I had just attended my first meeting of the Rt Hon Vince Cable’s Entrepreneur’s Forum. For nearly three hours I had met with some great UK-based Entrepreneurs and business owners and together we had discussed some of the issues facing businesses at the moment.
This was not simply a talking shop or an update of Government policy; we passed on our own experiences and opinions as well as suggestions of what we felt could ease the burden on existing and start-up businesses.
So I left believing there may be a real possibility of changing the landscape for any budding entrepreneurs and fledgling enterprises; an area I am particularly interested in.
In the same week, however, the clouds of a gloomy future descended quite rapidly as I heard of the demise of Enterprise UK (formerly known as Make Your Mark). I have been an Ambassador for Enterprise UK for much of the last three years and I have attended and spoken at many of their events across the north of England, all of which encourage young people to consider a future in enterprise. Isn’t this what the government wants? Don’t look for a job – create jobs.
Yet this initiative, which covered the length and breadth of the country and engaged with thousands upon thousands of people, populated by not only a great team of staff but also visiting speakers, panelists, event hosts, role models, will disappear in a matter of months.
This announcement was followed by two direct emails to myself; one of which announced the closing of an Enterprise Centre which I had helped ‘launch’ in my home area of West Leeds. This centre was there to encourage people to step out of their day to day benefit driven lives or current unemployment and consider making a job and future for themselves.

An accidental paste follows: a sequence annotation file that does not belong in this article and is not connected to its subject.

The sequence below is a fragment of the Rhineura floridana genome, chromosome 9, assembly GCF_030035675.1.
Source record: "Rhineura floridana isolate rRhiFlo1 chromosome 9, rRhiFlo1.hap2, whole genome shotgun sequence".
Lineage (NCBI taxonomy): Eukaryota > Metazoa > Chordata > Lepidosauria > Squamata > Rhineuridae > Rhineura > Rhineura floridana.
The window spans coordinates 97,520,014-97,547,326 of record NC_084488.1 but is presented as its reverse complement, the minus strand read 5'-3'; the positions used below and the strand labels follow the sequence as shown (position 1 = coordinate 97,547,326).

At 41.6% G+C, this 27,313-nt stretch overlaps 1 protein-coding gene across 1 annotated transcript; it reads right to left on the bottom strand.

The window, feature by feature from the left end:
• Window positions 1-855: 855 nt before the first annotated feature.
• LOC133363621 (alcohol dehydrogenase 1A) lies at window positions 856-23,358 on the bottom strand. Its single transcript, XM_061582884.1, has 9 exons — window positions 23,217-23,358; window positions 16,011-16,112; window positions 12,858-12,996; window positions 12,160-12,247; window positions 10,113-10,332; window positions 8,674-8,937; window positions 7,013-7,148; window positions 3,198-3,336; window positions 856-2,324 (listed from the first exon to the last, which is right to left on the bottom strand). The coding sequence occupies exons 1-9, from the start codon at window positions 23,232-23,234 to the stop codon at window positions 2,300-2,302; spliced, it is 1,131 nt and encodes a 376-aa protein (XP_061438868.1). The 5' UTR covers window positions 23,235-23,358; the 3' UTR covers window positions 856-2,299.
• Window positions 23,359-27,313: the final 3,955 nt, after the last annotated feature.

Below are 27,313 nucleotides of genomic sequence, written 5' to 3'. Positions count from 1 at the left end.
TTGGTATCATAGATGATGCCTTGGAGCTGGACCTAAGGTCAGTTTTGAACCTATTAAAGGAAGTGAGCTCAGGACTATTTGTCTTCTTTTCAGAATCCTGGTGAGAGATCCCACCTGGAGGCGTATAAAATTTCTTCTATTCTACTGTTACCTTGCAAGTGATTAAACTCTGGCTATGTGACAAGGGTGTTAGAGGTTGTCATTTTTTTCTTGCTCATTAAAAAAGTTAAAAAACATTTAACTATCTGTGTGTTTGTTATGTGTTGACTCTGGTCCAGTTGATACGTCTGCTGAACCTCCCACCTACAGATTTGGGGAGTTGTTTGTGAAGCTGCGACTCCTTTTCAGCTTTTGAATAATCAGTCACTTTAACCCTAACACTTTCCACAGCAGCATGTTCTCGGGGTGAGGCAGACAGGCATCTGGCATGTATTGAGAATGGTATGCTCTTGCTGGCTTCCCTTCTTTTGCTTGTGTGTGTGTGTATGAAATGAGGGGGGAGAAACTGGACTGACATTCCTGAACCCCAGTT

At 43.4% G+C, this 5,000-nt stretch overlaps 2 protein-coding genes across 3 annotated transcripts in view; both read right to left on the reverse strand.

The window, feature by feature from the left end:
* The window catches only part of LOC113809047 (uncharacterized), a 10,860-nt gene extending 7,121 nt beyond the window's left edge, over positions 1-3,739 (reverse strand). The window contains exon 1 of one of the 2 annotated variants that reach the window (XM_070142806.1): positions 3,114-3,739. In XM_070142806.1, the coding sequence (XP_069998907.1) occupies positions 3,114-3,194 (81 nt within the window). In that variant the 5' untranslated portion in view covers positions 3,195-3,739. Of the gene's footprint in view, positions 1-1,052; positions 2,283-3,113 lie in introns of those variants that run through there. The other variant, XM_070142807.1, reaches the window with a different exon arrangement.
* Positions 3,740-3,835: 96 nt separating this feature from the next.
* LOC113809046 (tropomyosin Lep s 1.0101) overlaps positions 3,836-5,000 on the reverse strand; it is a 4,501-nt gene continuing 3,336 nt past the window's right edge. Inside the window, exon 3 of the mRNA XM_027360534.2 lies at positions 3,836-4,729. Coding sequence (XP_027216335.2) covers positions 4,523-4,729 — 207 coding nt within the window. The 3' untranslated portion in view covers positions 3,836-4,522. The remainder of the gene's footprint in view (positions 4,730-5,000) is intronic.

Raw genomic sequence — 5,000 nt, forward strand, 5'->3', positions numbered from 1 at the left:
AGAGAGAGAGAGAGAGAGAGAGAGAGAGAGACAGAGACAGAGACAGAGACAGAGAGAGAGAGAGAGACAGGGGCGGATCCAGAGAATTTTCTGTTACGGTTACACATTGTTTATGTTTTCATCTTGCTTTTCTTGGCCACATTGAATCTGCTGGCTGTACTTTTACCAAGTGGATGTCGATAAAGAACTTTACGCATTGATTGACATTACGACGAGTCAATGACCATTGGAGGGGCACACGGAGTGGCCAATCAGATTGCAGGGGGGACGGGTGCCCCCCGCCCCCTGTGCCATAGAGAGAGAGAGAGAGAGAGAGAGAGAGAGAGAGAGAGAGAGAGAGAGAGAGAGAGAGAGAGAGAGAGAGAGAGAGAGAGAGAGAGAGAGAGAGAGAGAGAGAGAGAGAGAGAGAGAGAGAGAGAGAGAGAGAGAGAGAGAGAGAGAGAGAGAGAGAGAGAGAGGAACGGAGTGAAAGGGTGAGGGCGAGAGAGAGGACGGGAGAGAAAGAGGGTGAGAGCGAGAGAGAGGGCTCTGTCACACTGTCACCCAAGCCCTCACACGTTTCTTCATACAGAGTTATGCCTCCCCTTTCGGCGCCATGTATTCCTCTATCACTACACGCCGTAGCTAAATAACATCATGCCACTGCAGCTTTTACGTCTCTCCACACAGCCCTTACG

I think these centres which have been created in the heart of where the people who need them actually live, are a great initiative but sadly this one and many others will disappear.
Close on the heels of this I heard from a social enterprise called Activity Agreement based in my home town, which was also to close. I had visited the centre to meet the young people the initiative was aiming to help; teenagers who perhaps were not the best academically or could not engage with school or those who did not have the home support.
But by attending the centre they were exposed to other subjects, perhaps more practical and exposed to different learning techniques, not simply listen and copy but to get up and do things for themselves. This gave these young people more direction, more purpose and more confidence. But that too has disappeared.
So, it was a week of polar opposites. I am hopeful that, at a national level, the Government is listening and will take advice from those who live in the real, everyday world of business with a view to improving the future of UK Plc, but I cannot help worry that we are cutting too close to the roots of our future entrepreneurs and future businesses.
We all want to see a healthy business resurgence and recovery over the next five years but personally, I also want to see a generation of business in 10-15 years that were created now.
Created by people who are just becoming interested in enterprise, businesses that were inspired by people who currently contribute to enterprise in all its forms and most of all, that they were start up business which were supported 100% by elected groups who promised to invest in enterprise.